Now line a strainer with a clean cloth napkin, dishtowel, or cheese cloth and place in a bowl. ** Here's a little tip I read online: If you get the cloth wet (wring it out) before you pour the milk in, this will prevent the whey from being soaked up in the towel. It really does work!

Step 4:

Pour the contents of the mason jar into the covered strainer. See all the frothy bubbles? You know the lactic acid is doing it's job!

Step 5:
Leave in the bowl at room temperature until all the whey drains into the bottom of the bowl.

***OK I deviated from the directions here and put this in the fridge to drain...BIG MISTAKE! I did this after reading advice from someone else online who said this would make the cream cheese more mild tasting. Now I'm wondering if she used yoghurt instead of raw milk...anyhow, when I put it in the fridge the whey went back into the milk and I didn't have just whey straining out. ARG! So...Mayday...mayday..abort. Seeing that this did not work I quickly ground up some flour and mixed this up with it to soak for a batch of pancakes for the next mornings breakfast! Waste not want not, I always say!

Back to Step 1-2:

I woke up one morning to find one of the kids had left out the carton of milk on the counter overnight. So I'm thinking perfect opportunity to try this again! So I pour this into the mason jar and put it back up into my cabinet and it's cozy 75 degrees. Well something weird happened...Now only after 2 days did I see the whey come. In the picture to the left you can see the clear yellowish liquid near the bottom this time. So for some reason the process was accelerated. Maybe it was being in the milk carton...who knows! As you can see this is not an exact science.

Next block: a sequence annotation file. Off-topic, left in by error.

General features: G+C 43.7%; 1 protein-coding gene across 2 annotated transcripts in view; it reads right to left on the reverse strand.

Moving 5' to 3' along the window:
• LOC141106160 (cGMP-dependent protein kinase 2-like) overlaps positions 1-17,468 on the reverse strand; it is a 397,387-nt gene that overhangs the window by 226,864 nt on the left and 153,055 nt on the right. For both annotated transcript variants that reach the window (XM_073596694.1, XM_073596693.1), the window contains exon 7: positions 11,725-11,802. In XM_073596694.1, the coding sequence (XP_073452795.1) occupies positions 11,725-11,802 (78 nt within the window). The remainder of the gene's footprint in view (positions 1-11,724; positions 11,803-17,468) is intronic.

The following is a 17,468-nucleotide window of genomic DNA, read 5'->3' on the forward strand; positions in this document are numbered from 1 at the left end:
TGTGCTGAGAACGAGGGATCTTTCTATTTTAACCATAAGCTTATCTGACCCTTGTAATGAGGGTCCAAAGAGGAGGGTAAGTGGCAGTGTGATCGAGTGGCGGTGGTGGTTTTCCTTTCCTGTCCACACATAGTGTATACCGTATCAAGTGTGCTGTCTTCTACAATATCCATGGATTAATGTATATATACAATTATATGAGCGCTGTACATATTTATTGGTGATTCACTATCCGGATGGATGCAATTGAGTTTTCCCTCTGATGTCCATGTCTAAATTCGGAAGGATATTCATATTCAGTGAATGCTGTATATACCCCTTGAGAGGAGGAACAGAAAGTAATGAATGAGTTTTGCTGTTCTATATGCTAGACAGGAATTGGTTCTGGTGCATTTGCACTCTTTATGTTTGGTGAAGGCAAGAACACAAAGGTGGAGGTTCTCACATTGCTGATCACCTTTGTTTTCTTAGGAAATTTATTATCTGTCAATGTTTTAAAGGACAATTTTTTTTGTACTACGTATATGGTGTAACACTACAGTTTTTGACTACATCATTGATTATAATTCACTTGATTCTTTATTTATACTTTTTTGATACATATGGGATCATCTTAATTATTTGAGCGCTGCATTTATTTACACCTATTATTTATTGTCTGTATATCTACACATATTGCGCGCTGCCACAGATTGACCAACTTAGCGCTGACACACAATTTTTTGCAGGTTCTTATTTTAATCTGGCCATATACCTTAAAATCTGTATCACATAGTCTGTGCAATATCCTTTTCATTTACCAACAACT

Step 3-4 Again:
This time when I poured it in it did not look as bubbly and frothy, but it is still good. Like I said...not an exact science. **Don't forget to get the cloth damp, otherwise a lot of the whey will be soaked up into the cloth instead of in the bowl.

Step 5: Now this time: I left it out at room temperature to drain and I had success! The lovely yellow whey came to the bottom. This should take several hours. I have always loved science experiments!

Step 6, yeah...we're progressing:

Once most of the whey stops draining, tie up the cheese in the towel around a big spoon and let it continue to drip until it completely stops. You may need to squeeze it a little.

Step 7:
Now you have the whey with all the great lactic acid for all your soaking and fermenting fun!! And your cream cheese! Now I must tell you that this cream cheese does not taste ANYTHING like the cream cheese you buy in the store. It has a sour taste that I would describe as yeasty. An acquired taste to be sure. I would definitely not use this for recipes in desserts. Now in a dip with lots of garlic and spicy would work.